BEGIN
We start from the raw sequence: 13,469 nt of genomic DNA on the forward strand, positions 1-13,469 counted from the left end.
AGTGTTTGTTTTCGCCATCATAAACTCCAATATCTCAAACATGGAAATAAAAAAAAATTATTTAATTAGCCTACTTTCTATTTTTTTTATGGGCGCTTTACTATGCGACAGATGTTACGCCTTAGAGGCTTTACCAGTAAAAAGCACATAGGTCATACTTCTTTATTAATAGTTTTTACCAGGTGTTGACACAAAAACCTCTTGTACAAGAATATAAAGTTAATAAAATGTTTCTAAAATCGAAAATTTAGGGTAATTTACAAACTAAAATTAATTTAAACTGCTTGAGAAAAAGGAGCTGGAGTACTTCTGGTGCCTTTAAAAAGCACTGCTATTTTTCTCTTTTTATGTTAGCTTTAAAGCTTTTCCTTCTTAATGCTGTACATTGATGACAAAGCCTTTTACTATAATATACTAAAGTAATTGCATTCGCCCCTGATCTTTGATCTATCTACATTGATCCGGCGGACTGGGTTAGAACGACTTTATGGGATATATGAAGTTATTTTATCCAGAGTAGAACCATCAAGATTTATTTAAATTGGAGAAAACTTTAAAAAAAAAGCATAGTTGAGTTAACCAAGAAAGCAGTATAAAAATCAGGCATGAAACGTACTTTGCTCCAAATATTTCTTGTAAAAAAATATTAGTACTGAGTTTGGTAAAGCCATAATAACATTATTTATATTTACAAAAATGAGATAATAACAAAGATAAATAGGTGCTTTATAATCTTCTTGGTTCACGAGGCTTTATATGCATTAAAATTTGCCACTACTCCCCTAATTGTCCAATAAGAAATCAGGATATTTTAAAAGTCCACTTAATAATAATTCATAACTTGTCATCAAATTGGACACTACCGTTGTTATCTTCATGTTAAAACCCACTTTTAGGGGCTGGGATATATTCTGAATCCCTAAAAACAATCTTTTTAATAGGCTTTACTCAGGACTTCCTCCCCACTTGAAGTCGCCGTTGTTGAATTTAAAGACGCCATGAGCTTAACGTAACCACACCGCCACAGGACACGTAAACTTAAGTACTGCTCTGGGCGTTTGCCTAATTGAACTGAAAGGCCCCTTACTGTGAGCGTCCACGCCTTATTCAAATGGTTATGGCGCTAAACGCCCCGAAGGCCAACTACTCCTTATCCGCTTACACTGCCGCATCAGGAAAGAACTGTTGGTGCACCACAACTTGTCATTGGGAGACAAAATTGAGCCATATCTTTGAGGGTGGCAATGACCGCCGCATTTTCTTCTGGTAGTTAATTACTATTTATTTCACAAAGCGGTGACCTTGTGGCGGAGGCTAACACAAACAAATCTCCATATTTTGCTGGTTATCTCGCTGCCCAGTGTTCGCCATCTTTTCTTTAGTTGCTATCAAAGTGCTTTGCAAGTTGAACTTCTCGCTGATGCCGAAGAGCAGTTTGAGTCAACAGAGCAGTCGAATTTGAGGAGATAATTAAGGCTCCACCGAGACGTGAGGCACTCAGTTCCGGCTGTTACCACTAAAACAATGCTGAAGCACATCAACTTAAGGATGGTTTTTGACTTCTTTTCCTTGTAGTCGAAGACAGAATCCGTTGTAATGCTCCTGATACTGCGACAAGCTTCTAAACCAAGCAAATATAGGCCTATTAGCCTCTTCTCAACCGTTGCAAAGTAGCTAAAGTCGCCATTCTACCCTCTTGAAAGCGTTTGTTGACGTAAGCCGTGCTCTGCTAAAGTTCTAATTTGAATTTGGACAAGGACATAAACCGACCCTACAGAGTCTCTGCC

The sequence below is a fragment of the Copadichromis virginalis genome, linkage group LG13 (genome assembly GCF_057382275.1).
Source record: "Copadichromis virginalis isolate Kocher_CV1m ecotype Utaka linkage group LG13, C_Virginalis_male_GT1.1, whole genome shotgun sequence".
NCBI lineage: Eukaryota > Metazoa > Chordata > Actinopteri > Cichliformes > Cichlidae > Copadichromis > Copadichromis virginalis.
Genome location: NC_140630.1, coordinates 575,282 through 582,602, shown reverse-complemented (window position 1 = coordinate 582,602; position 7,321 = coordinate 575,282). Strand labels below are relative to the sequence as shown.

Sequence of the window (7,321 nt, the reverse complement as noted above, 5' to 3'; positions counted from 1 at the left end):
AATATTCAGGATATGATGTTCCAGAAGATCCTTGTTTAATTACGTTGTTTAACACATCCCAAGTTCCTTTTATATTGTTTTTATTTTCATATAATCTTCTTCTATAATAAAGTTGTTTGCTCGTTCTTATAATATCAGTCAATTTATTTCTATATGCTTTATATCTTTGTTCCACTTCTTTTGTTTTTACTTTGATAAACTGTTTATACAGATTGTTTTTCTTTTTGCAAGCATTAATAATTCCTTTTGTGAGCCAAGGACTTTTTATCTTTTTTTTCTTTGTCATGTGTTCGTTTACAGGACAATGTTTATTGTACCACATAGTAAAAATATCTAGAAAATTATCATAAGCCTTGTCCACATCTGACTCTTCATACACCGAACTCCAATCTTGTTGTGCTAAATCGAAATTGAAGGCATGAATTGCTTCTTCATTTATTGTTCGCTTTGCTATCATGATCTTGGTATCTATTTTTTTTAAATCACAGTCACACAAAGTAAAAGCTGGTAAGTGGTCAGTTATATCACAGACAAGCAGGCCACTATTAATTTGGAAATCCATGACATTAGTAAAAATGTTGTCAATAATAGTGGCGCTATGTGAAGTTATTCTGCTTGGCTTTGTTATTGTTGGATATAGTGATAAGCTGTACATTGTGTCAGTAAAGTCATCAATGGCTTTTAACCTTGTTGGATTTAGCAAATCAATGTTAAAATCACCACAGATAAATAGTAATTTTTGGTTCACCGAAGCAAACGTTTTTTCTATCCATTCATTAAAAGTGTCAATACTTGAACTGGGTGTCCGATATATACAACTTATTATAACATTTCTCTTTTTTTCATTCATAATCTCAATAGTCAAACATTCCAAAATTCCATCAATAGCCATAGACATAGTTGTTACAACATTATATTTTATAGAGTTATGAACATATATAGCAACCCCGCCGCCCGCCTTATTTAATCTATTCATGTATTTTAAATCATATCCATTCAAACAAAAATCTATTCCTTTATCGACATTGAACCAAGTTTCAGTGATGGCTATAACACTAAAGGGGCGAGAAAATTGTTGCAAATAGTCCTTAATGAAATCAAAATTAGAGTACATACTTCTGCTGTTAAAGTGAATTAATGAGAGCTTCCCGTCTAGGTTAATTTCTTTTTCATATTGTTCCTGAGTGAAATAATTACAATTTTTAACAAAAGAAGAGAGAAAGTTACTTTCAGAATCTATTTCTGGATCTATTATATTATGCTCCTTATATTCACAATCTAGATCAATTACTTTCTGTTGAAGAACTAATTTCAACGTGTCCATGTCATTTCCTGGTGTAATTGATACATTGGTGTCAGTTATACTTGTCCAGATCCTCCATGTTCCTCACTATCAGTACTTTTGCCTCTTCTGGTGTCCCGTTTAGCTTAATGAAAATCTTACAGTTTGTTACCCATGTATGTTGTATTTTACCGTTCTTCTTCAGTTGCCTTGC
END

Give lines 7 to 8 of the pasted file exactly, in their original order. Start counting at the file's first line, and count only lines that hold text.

Sequence of the window (7,321 nt, the reverse complement as noted above, 5' to 3'; positions counted from 1 at the left end):
AATATTCAGGATATGATGTTCCAGAAGATCCTTGTTTAATTACGTTGTTTAACACATCCCAAGTTCCTTTTATATTGTTTTTATTTTCATATAATCTTCTTCTATAATAAAGTTGTTTGCTCGTTCTTATAATATCAGTCAATTTATTTCTATATGCTTTATATCTTTGTTCCACTTCTTTTGTTTTTACTTTGATAAACTGTTTATACAGATTGTTTTTCTTTTTGCAAGCATTAATAATTCCTTTTGTGAGCCAAGGACTTTTTATCTTTTTTTTCTTTGTCATGTGTTCGTTTACAGGACAATGTTTATTGTACCACATAGTAAAAATATCTAGAAAATTATCATAAGCCTTGTCCACATCTGACTCTTCATACACCGAACTCCAATCTTGTTGTGCTAAATCGAAATTGAAGGCATGAATTGCTTCTTCATTTATTGTTCGCTTTGCTATCATGATCTTGGTATCTATTTTTTTTAAATCACAGTCACACAAAGTAAAAGCTGGTAAGTGGTCAGTTATATCACAGACAAGCAGGCCACTATTAATTTGGAAATCCATGACATTAGTAAAAATGTTGTCAATAATAGTGGCGCTATGTGAAGTTATTCTGCTTGGCTTTGTTATTGTTGGATATAGTGATAAGCTGTACATTGTGTCAGTAAAGTCATCAATGGCTTTTAACCTTGTTGGATTTAGCAAATCAATGTTAAAATCACCACAGATAAATAGTAATTTTTGGTTCACCGAAGCAAACGTTTTTTCTATCCATTCATTAAAAGTGTCAATACTTGAACTGGGTGTCCGATATATACAACTTATTATAACATTTCTCTTTTTTTCATTCATAATCTCAATAGTCAAACATTCCAAAATTCCATCAATAGCCATAGACATAGTTGTTACAACATTATATTTTATAGAGTTATGAACATATATAGCAACCCCGCCGCCCGCCTTATTTAATCTATTCATGTATTTTAAATCATATCCATTCAAACAAAAATCTATTCCTTTATCGACATTGAACCAAGTTTCAGTGATGGCTATAACACTAAAGGGGCGAGAAAATTGTTGCAAATAGTCCTTAATGAAATCAAAATTAGAGTACATACTTCTGCTGTTAAAGTGAATTAATGAGAGCTTCCCGTCTAGGTTAATTTCTTTTTCATATTGTTCCTGAGTGAAATAATTACAATTTTTAACAAAAGAAGAGAGAAAGTTACTTTCAGAATCTATTTCTGGATCTATTATATTATGCTCCTTATATTCACAATCTAGATCAATTACTTTCTGTTGAAGAACTAATTTCAACGTGTCCATGTCATTTCCTGGTGTAATTGATACATTGGTGTCAGTTATACTTGTCCAGATCCTCCATGTTCCTCACTATCAGTACTTTTGCCTCTTCTGGTGTCCCGTTTAGCTTAATGAAAATCTTACAGTTTGTTACCCATGTATGTTGTATTTTACCGTTCTTCTTCAGTTGCCTTGC